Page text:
Boards should Govern More, Manage Less. As many nonprofit board members and chief executives know, this is more easily said than done, is simpler in theory than in practice. Though nonprofit leaders may agree in principle, they often have differences of opinion about the appropriate spheres of influence and responsibilities of boards and executives.

That’s because effective governance is a balancing act between procedural accountability (assurance that an organization is in compliance with legal and regulatory provisions) and performance accountability (how an organization is achieving its mission).

In Govern More, Manage Less, we suggest actions that will help your board balance its responsibilities and understand how to practice macrogovernance and avoid micromanagement, despite increasing demands for procedural accountability. We provide guidance on how to shift the board’s central focus from management to governance, from compliance to performance.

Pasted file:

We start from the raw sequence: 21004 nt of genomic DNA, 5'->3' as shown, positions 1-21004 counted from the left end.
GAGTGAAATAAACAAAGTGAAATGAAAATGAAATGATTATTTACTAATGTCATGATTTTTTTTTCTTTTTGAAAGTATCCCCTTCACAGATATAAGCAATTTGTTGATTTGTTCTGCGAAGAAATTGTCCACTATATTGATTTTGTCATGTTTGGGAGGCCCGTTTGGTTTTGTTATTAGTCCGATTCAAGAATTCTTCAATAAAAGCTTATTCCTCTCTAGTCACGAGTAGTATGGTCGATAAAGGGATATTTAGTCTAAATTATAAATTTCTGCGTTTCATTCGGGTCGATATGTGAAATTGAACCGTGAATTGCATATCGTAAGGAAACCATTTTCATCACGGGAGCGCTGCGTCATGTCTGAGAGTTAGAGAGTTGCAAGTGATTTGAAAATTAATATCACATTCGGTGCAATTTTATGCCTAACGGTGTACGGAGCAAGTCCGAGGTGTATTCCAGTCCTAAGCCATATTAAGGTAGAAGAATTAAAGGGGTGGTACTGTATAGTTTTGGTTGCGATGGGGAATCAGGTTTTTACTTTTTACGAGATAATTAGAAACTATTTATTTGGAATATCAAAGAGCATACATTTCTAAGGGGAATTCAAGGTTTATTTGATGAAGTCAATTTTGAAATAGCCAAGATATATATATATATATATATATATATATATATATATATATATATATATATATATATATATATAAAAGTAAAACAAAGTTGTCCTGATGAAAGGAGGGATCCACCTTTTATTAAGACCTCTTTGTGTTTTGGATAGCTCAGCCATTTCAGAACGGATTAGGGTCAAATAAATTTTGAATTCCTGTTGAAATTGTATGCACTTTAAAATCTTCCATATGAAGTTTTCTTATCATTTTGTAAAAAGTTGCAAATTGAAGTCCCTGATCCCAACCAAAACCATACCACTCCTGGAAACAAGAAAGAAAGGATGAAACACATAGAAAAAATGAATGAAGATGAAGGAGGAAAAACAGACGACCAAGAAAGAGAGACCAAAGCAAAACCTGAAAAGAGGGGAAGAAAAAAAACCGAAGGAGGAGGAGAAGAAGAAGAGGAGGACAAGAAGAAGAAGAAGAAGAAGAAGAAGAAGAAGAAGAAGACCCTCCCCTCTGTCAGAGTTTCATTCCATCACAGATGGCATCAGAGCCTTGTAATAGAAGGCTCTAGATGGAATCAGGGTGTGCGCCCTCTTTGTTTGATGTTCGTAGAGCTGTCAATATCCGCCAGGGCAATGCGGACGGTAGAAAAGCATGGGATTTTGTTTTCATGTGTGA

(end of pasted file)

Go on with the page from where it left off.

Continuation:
This must-have resource addresses when and how your board should engage and on what issues. You’ll learn

  • the roles of the board and chief executive in governing and managing
  • what micromanagement is, why it happens, and what can be done about it
  • what events are catalysts for the board overstepping its role and micromanaging
  • the advantages of being a board that governs rather than manages
  • the six characteristics of effective boards

The book is designed for chief executives and board members interested in raising the board’s sights and strategic value to the organization.